Tennis great Novak Djokovic was tied at Wimbledon with Roger Federer, in the gentlemen’s championship match in2014. Federer had won the fourth set to even the match.
Djokovic had to win the last set to win the match. He took a bathroom break after the fourth set, but it was not just a physical moment. It was a mental moment as well.
He looked at himself in the mirror and began to fill himself with positive affirmations. He told himself how good he was, and that he could win the title. He did. That day, he was his own best friend.
Gregg Stienberg, professor of human performance at Austin Peay State University in Tennessee, discussed the Wimbledon story in a July 20, 2014, column in The Tennessean newspaper in Nashville.
People make fun of folks who talk to themselves, but, as Steinberg says, self-talk is actually a type of self-hypnosis. Djokovic actually hypnotized himself into a pure level of confidence after that fourth set, Steinberg writes.
At this writing, both Federer and Djokovic are now competing for the men’s U.S. Open title.
Here are Steinberg’s suggestions of how you can create a positive mental tape that plays in all pressure-packed situations: create a best-friend journal of positive self-statements, or, snap out of negativity with a rubber band around your wrist.
Just as you can talk yourself into doing certain things, you can talk yourself out of doing certain things. The obvious rule here is to talk yourself into doing things that you know are going to create a positive outcome for you, and talk yourself out of doing things that will hurt you.
We don’t always know which is which. Djokovic obviously knew that winning Wimbledon would be a great thing for him, so he talked himself into it. He gave himself the motivation to overcome whatever Federer threw at him.
Was it easy? No. Was it worth it? You bet.
We often find ourselves taking the easiest way out of any circumstance. We find ourselves following the path of least resistance. Djokovic could have thought to himself, “I’ll do the best I can, but finishing second at Wimbledon is not too bad, right?”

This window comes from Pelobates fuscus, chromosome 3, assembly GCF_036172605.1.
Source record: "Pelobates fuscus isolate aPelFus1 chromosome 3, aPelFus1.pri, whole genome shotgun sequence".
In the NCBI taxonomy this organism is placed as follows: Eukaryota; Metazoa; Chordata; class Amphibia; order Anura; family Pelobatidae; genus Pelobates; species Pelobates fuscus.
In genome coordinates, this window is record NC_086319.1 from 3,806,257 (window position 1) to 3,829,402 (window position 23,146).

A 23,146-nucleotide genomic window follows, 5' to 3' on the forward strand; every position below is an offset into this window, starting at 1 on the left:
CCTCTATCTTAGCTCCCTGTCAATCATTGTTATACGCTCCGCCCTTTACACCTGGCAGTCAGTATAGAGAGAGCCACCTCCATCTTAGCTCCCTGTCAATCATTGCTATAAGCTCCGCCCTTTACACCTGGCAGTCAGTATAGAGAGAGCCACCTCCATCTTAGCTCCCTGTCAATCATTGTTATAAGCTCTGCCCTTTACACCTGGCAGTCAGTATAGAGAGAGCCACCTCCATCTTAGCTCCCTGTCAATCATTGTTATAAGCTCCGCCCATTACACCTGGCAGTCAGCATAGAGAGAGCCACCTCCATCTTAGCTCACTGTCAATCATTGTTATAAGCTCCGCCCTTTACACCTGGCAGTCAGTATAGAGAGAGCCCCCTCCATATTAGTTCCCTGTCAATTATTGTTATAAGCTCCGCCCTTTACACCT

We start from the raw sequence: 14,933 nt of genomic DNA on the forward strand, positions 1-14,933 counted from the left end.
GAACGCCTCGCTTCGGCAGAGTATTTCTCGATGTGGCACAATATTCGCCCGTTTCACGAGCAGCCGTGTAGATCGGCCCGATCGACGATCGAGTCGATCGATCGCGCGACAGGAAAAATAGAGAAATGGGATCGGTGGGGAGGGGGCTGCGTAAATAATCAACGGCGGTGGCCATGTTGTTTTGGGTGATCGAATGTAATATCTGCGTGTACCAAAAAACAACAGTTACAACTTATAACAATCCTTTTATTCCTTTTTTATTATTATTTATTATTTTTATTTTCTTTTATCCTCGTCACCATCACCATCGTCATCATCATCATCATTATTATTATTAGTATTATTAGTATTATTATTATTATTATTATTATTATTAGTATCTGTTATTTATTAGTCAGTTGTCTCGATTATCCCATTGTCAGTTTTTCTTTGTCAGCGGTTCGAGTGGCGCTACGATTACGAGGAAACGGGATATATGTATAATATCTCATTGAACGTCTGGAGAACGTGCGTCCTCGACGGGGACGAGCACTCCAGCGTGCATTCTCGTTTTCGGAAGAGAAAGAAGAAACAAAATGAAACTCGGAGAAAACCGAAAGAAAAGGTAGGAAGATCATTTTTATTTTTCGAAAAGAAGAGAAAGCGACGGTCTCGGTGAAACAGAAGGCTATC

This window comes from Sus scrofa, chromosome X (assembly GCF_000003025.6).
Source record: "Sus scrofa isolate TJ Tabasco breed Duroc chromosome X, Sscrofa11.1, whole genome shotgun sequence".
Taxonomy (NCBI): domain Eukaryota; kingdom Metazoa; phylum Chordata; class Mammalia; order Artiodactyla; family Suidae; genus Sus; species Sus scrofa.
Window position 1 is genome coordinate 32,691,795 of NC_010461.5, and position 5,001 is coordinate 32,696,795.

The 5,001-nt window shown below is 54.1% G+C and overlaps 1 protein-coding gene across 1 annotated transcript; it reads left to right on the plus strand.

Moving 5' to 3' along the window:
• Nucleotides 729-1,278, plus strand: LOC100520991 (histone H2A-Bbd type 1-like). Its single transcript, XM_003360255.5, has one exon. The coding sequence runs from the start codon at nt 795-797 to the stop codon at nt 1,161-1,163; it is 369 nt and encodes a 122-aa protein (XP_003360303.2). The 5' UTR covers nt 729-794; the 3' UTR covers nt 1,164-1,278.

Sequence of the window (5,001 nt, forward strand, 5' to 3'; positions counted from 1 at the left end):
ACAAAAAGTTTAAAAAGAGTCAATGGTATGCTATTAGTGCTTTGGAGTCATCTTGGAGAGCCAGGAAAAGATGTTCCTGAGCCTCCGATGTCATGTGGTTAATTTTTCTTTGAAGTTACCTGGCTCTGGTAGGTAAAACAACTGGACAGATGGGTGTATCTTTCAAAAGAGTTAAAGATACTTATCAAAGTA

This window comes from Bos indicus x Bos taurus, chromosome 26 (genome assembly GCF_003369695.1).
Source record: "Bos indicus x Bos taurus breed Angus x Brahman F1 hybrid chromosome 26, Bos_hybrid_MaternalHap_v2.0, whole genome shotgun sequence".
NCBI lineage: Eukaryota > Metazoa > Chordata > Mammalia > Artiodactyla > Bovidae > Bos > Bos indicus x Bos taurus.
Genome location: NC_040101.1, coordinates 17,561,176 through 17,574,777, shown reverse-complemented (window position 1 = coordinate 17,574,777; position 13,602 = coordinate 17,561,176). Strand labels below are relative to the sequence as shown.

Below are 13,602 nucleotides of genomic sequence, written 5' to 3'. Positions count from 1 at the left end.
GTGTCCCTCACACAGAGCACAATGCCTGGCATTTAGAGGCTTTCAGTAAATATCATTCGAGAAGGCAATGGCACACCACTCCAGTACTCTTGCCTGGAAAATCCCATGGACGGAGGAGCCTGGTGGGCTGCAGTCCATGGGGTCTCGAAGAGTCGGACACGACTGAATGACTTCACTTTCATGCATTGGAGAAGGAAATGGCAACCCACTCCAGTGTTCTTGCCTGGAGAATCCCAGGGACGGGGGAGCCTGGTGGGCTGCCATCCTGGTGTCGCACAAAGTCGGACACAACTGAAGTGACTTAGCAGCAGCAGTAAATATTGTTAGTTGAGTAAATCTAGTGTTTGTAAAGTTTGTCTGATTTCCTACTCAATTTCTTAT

Are you aiming for “not too bad?” Probably not. Are you aiming to be the best you can be? Sure. You have to believe you can be great, and you have to do what you need to do to be great.
You may not be great at tennis, or any other sport. But anyone can be great at something. As Darren Hardy, publisher of Success magazine, has said, a lot of great people are mediocre, or even terrible, at some things. That’s because they gave singular focus to the one or two things they are great at, and didn’t worry about being good at anything else.
So, what do you believe you are, or can be, great at? You may not be able to answer that question easily. If you want to be great at something, but are not sure what, there are many things out there that ANYONE can be great at. For one of the best, visit www.bign.com/pbilodeau. You’ll learn how people became great at something that’s simple, but not necessarily easy, and were handsomely rewarded for their achievement.
For some people, talking positively about themselves to themselves may be a great motivator. For some, talking to themselves may not be their thing. For everyone, whether you are into talking to yourself or not, thinking positively about oneself is essential.
Focus on what you CAN do, not what you CAN’T do. Play tennis, or any other sport, for recreation and don’t worry about the score, or winning. You want to WIN at what you are good at.
Find what you are good at and stay with it. You’ll see setbacks and circumstances that may try to derail you. Remember, and believe, that the great ones ALWAYS rise above those things, and carry on. Don’t quit what you want to be great at.